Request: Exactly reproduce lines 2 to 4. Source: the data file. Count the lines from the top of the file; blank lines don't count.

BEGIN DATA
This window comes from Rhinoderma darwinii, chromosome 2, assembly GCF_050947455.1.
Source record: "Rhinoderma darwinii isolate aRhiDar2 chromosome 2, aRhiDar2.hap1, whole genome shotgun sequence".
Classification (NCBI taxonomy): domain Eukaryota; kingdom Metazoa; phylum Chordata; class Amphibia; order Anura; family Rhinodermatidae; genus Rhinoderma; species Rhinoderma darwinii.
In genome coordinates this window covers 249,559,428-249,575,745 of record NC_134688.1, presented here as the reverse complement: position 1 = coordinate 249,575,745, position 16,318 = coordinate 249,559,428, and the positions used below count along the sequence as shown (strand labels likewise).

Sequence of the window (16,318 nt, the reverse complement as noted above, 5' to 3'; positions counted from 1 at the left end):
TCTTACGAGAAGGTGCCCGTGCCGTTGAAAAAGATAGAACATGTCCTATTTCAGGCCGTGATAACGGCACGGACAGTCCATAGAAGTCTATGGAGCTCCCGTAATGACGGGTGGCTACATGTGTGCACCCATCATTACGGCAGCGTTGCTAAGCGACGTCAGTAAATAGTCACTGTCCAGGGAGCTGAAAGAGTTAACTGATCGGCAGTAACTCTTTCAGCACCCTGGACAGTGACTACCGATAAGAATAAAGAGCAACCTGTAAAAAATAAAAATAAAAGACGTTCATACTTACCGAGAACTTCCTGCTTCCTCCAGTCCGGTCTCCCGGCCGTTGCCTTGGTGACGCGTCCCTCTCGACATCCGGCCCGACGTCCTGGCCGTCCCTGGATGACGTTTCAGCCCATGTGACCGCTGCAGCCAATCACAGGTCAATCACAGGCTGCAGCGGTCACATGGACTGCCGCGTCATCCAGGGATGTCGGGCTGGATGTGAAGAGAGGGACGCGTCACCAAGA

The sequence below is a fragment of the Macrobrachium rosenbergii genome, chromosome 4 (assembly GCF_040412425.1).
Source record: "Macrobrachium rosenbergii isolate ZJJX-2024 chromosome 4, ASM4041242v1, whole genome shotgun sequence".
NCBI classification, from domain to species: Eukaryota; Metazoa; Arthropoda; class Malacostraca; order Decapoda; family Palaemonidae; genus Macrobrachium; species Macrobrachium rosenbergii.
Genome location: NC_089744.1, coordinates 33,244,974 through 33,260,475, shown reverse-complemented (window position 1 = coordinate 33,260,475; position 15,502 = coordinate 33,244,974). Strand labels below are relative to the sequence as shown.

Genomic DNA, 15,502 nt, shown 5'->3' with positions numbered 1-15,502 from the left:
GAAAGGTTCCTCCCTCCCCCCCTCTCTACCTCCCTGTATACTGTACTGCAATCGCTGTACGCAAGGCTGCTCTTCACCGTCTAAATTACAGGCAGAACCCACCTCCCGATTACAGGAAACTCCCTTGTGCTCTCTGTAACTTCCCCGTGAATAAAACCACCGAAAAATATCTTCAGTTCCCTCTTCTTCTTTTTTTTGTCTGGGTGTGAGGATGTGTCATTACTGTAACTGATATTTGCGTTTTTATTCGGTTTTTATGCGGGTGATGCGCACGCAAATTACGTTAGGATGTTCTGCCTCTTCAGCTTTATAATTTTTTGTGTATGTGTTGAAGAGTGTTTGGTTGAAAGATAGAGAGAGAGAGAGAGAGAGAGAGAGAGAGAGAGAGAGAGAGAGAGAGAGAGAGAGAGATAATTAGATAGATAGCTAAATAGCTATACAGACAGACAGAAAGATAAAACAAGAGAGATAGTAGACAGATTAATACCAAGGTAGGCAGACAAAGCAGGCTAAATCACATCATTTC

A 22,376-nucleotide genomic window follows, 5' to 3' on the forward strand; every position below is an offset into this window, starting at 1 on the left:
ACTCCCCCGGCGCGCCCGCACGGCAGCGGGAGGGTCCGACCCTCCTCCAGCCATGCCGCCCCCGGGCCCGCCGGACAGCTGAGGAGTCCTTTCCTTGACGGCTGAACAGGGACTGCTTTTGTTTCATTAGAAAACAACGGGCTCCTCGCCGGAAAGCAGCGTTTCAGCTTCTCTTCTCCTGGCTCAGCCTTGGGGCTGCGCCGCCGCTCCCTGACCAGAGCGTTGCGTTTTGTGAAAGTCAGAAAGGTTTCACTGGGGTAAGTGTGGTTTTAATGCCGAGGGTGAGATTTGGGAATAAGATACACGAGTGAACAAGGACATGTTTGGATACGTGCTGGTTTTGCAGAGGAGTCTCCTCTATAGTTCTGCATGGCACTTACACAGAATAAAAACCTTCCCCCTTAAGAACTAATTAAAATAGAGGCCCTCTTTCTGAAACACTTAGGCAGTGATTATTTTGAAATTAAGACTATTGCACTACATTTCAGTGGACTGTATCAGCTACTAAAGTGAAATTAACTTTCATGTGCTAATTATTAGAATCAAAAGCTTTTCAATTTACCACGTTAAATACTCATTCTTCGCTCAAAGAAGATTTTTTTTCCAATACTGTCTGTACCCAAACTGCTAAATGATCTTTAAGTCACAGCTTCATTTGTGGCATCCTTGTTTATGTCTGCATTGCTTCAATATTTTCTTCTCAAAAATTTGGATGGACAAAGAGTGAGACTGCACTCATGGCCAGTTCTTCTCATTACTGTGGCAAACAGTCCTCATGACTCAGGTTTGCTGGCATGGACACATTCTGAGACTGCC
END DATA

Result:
Source record: "Rhinoderma darwinii isolate aRhiDar2 chromosome 2, aRhiDar2.hap1, whole genome shotgun sequence".
Classification (NCBI taxonomy): domain Eukaryota; kingdom Metazoa; phylum Chordata; class Amphibia; order Anura; family Rhinodermatidae; genus Rhinoderma; species Rhinoderma darwinii.
In genome coordinates this window covers 249,559,428-249,575,745 of record NC_134688.1, presented here as the reverse complement: position 1 = coordinate 249,575,745, position 16,318 = coordinate 249,559,428, and the positions used below count along the sequence as shown (strand labels likewise).